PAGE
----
TD also got a lift from its U.S. busi­nesses in the quar­ter, with net in­come from its U.S. op­er­a­tions ris­ing 18% year over year. Net in­come at its U.S. re­tail bank rose 21%, which TD chalked up to strong bal­ance sheet growth driven by what it char­ac­ter­ized as re­la­tion­ship bank­ing.

And while growth at BMO’s U.S. op­er­a­tions slowed in the quar­ter be­cause of softer loan de­mand, com­pany lead­ers still ex­pressed con­fi­dence that they could achieve at least midto high-sin­gle-digit growth in the U.S. for the sec­ond half of the year, cit­ing the same busi­ness op­ti­mism their Amer­i­can coun­ter­parts have re­ported among their clien­tele.

For TD, those in­clude or­ganic- growth ef­forts in whole­sale

bank­ing, which refers to fee-based cor­po­rate bank­ing ser­vices such as trea­sury man­age­ment and cap­i­tal mar­kets.

In the lat­est quar­ter, whole­sale bank­ing made up about 9% of rev­enue at the over­all com­pany, but speak­ing to Na­tional Mort­gage News ahead of its last earn­ings call, Glenn Gib­son, vice chair and re­gional head of TD Se­cu­ri­ties in the U.S., said the com­pany hopes to boost that up to be­tween 12.5% and 15% of to­tal rev­enue. A big chunk of that growth will be sought in the United States.

“We’ve ac­tu­ally had a whole­sale busi­ness in the U.S. for quite some time,” Gib­son said. “His­tor­i­cally, it’s been a smaller busi­ness, but we’ve made a strate­gic de­ci­sion to say it’s got to be a much big­ger part of our rev­enue stream.”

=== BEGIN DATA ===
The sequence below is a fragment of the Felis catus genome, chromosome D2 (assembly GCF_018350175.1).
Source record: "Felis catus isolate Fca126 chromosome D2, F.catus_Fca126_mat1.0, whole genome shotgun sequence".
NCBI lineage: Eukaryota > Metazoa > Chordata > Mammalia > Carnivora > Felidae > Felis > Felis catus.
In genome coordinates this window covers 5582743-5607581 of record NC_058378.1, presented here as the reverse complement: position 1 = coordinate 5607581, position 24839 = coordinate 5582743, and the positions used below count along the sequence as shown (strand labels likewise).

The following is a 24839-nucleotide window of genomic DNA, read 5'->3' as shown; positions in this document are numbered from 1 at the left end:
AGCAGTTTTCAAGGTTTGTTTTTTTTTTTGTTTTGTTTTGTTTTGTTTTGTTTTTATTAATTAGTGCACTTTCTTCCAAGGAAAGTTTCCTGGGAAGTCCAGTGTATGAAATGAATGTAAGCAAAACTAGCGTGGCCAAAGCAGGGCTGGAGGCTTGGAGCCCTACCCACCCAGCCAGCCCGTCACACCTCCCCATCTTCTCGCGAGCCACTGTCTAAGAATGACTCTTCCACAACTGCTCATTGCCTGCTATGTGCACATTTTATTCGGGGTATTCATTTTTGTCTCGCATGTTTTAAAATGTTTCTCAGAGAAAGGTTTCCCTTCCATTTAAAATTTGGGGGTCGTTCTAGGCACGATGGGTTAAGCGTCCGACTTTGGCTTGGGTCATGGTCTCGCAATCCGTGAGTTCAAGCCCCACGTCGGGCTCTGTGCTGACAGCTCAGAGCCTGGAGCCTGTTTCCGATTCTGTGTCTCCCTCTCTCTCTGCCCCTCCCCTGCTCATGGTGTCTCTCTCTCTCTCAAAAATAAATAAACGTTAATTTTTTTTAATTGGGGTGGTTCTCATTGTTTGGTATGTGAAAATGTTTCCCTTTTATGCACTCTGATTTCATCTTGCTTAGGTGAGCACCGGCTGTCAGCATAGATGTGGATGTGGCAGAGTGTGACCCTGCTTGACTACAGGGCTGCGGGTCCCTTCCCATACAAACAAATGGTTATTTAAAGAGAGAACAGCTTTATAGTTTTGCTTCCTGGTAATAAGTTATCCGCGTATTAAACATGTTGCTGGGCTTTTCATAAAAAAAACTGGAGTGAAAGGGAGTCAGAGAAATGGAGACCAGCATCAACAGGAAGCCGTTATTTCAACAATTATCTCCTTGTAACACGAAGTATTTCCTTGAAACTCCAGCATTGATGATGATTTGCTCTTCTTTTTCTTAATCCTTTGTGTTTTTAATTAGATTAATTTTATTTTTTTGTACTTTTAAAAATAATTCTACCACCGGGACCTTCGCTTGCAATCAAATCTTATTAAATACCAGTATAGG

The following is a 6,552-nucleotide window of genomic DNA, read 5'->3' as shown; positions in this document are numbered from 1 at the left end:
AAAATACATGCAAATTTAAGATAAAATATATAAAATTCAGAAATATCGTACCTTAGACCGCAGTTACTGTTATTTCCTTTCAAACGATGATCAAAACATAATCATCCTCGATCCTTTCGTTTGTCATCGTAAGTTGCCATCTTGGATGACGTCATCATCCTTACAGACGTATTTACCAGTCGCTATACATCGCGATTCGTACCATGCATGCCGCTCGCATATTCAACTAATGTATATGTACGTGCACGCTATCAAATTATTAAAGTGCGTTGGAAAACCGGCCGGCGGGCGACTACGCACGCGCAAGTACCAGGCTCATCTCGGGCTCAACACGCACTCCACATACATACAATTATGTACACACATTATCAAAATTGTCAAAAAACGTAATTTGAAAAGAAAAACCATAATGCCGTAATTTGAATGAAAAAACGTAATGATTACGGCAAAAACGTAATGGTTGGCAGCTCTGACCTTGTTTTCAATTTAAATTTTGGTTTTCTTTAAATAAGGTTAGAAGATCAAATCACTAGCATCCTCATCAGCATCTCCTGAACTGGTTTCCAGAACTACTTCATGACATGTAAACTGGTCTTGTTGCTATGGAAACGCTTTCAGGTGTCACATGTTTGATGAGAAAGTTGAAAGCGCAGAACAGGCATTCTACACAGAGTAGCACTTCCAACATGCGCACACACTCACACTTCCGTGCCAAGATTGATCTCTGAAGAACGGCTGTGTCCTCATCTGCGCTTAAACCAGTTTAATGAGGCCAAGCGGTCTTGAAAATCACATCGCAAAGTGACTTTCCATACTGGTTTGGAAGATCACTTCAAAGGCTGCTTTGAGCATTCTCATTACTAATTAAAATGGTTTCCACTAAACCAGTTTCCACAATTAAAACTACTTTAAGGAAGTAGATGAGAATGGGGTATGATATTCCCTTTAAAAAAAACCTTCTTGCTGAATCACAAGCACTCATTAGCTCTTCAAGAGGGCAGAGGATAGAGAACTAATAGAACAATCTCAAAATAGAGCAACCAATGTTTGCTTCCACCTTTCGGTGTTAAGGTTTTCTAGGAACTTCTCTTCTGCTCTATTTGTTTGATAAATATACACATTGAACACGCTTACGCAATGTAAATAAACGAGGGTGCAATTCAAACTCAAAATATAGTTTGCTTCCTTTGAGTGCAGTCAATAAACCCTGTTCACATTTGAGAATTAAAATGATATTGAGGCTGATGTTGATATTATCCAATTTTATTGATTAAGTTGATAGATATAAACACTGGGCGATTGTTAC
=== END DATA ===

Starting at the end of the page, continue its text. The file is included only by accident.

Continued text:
Blair Flem­ing, RBC’s head of cap­i­tal mar­kets and in­vest­ment bank­ing in the U.S., told Na­tional Mort­gage News by email that RBC wants to bol­ster its cap­i­tal mar­kets bal­ance sheet by around 4% to 5% each year over the next five years, ul­ti­mately aim­ing to boost its U.S. mar­ket share from about 3.25% to­day to be­tween 4% and 4.5% over the next two to three years.

“We have a well-di­ver­si­fied in­vest­ment bank­ing busi­ness across sec­tors and prod­ucts and a strong sec­ondary mar­ket plat­form to back that up,” Flem­ing said. “We have at­tracted — and we con­tinue to at­tract — great tal­ent to the firm. It’s a small street, and peo­ple are drawn to us be­cause of our growth po­ten­tial and our unique cul­ture.”

More cross-bor­der M&A is pos­si­ble, but the rise in U. S. bank stocks while Cana­dian bank stocks have sput­tered has made such deals ex­pen­sive.

TD’s pres­i­dent and CEO, Bharat Mas­rani, would not rule out a po­ten­tial ac­qui­si­tion, if the right op­por­tu­nity should present it­self, but he also ex­pressed con­fi­dence in TD’s abil­ity to in­crease mar­ket share in the U.S. or­gan­i­cally.

“We have the scale. We have the brand po­si­tion­ing and ob­vi­ously the per­for­mance not to com­pel us to ac­quire,” he said. “But should a com­pelling sit­u­a­tion arise, we would look at it very se­ri­ously.”

Grau­man said the banks’ plans make sense. “I don’t sub­scribe to the view that Canada’s doomed, but they’re clearly con­strained in this mar­ket. There is big­ger growth op­por­tu­nity out­side of the coun­try. If you want to grow faster, you prob­a­bly want to go out­side of the coun­try.”